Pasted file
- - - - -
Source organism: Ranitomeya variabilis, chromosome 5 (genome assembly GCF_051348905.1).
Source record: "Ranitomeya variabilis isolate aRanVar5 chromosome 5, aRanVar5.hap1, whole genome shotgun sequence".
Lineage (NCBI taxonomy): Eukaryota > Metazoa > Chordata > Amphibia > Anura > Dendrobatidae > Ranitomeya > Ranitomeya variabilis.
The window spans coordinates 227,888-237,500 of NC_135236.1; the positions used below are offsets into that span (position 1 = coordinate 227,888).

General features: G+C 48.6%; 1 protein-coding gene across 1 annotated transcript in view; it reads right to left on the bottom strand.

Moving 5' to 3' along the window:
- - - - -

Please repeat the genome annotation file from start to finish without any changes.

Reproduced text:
Source organism: Ranitomeya variabilis, chromosome 5 (genome assembly GCF_051348905.1).
Source record: "Ranitomeya variabilis isolate aRanVar5 chromosome 5, aRanVar5.hap1, whole genome shotgun sequence".
Lineage (NCBI taxonomy): Eukaryota > Metazoa > Chordata > Amphibia > Anura > Dendrobatidae > Ranitomeya > Ranitomeya variabilis.
The window spans coordinates 227,888-237,500 of NC_135236.1; the positions used below are offsets into that span (position 1 = coordinate 227,888).

General features: G+C 48.6%; 1 protein-coding gene across 1 annotated transcript in view; it reads right to left on the bottom strand.

Moving 5' to 3' along the window: